'This river has suffered enough'

ANOTHER local river has been ravaged by a devastating fish kill.

On Friday morning (May 8) a member of the public alerted members of the Glenavy Conservation and Angling club to the fact that they had witnessed fish in the river showing signs of ‘extreme distress’.

A video showed one fish swimming in such a fashion as to be seemingly gasping for air and trying to escape the water altogether.

That alarming reaction has grim echoes to a huge fish kill on the Six Mile back in June 2008 when fish were observed throwing themselves out onto the bank. On that occasion it is estimated that 35,000 fish died.

As the morning progressed into afternoon the news became ‘increasingly distressing’.

“It was plain to see evidence of a major fish kill in the river,” said a spokesman for the Glenavy Conservation and Angling Club.

A member of the Angling club went with a fisheries inspector to try to ascertain the source of the pollution and if possible, the offender.

The source of the pollution was suspected to be in an area in Glenavy itself.

Above the site of the fish kill there was no signs of fish in distress and indeed fish were witnessed rising in a pool above the start of the upper limits of the kill.

“This in itself would appear to be a good indicator of where the incident stemmed from.

“The fisheries inspector told myself that the fish kill would run into the hundreds.

“A subsequent rough count found 510 dead fish.

“The species of fish killed were Brown Trout, not stocked fish but wild trout.

“This does not take in to account of the numbers of other smaller fish killed as a result of this incident. Species such as Stone loach, an important fish that helps to maintain the cleanliness of the river bed by keeping unwanted harmful invertebrates in check.

“There were hundreds possibly thousands, of these little fish wiped out as well.”

Sadly it was not a one off.

“I feel that this river has suffered enough in the recent and not so recent past,” said the Club spokesman.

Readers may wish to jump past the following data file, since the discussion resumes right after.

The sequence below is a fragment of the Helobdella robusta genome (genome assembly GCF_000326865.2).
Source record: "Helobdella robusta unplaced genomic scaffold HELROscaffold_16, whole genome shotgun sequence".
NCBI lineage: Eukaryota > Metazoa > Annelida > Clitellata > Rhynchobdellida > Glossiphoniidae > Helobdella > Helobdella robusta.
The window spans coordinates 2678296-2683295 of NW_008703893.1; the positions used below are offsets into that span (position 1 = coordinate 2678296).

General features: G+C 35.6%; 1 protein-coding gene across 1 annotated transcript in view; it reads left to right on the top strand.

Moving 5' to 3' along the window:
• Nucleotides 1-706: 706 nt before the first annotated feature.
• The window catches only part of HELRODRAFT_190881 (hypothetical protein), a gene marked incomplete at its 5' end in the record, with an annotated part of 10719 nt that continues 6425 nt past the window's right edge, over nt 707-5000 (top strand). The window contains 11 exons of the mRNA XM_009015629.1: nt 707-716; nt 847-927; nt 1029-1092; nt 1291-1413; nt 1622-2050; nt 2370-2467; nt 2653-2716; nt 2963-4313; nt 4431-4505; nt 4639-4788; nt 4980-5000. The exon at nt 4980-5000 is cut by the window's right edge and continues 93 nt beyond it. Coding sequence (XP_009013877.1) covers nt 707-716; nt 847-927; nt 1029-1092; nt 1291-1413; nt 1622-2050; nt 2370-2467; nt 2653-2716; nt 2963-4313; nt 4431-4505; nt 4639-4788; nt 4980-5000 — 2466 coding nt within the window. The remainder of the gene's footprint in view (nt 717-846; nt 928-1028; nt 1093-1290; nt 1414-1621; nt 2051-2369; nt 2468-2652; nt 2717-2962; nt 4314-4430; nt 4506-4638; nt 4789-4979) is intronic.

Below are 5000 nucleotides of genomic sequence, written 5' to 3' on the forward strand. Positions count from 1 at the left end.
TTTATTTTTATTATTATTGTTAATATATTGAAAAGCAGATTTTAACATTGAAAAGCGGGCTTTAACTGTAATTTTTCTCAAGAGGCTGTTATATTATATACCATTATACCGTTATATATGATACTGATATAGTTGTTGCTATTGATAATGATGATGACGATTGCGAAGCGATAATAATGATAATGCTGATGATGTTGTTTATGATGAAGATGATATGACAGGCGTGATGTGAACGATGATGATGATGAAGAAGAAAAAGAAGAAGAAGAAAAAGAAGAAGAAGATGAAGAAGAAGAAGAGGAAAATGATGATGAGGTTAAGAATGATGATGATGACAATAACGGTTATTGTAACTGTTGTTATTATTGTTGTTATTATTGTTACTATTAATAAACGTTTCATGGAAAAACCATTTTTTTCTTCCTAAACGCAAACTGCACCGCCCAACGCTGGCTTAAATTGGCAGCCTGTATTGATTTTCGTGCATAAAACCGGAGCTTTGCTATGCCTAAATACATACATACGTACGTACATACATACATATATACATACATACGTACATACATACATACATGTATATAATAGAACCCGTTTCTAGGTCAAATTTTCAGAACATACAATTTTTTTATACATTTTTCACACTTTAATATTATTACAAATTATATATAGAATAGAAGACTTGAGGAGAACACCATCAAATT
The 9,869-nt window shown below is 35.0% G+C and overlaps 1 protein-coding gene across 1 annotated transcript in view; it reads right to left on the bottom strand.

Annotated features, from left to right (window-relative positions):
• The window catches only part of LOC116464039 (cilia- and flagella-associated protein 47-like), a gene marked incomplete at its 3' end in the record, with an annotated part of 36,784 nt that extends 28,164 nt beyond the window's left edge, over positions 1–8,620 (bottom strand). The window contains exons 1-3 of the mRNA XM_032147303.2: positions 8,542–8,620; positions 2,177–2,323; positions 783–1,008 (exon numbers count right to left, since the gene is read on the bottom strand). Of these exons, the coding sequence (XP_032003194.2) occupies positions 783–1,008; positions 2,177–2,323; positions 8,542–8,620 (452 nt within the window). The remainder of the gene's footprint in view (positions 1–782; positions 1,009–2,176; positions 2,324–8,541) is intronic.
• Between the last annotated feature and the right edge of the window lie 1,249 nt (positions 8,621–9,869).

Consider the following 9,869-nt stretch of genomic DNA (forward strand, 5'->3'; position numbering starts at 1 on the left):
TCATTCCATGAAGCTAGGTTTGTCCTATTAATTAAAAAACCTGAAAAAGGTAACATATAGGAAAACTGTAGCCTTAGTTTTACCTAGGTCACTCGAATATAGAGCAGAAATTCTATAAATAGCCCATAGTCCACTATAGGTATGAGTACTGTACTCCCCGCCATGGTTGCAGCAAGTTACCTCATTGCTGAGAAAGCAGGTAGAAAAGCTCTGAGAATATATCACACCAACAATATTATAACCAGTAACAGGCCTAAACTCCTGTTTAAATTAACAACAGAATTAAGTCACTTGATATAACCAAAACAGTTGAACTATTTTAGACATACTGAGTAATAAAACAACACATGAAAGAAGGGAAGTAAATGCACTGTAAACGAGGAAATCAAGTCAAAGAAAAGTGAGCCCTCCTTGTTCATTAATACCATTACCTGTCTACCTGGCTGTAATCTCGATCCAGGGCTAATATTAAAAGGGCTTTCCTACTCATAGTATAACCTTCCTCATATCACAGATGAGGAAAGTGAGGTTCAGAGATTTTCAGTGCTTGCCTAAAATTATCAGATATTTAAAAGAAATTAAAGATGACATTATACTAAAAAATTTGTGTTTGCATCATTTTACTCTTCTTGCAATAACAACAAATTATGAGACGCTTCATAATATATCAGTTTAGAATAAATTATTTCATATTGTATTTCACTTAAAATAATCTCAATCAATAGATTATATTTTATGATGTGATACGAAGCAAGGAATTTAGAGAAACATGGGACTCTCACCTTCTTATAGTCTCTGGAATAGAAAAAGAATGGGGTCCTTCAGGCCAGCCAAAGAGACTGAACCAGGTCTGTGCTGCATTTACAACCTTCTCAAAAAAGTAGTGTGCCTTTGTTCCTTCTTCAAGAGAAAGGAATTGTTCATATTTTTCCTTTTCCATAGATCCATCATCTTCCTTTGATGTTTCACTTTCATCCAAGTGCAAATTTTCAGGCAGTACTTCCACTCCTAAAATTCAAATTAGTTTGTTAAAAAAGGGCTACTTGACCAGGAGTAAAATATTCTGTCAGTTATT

“There incidents have a depressing regularity.

“Every three to five years some form of a pollution incident is witnessed in this river.

“The residents of Glenavy and further afield are only too aware of the amount of conservation work that goes on in this river. They have always told us how much pleasure they take knowing that the river is clean, healthy and that it enriches their live immensely.

“These same people came out on Sunday morning to witness and show solidarity to the club, as they removed of hundreds of dead fish from a small stretch of the river in the actual village.

“Their anger was palpable they were rightfully aggrieved that one enterprise could inflict such damage to that which belongs to the whole community.

“The general feeling in the village is that this must stop once and for all.

“The past thirty years has not been kind to this river - be it from agri pollution or other commercial enterprises along the river corridor.

“But a history of mediocre response in respect of fines levied, prosecutions and punishments handed down have done little to deter these offenders.

“The club does not in any way want to stymie or discourage commercial enterprise in our community, nor does it want to see businesses closed down.

“However, it also wants the agri and commercial interests behave in a responsible non-selfish manner that respects and protects the environment as well as respecting the rights of the local community to live in a pollution free society.

“In closing I would like to thank the following persons for their help in responding to this incident, the local community of Glenavy, the Glenavy residents Group, our own group Glenavy Conservation and Angling Club, the inland fisheries inspectors, the NIEA, and local MLAs.

“Lastly thanks to Bert Trowlen for taking the time to bring this to the attention of the press.”

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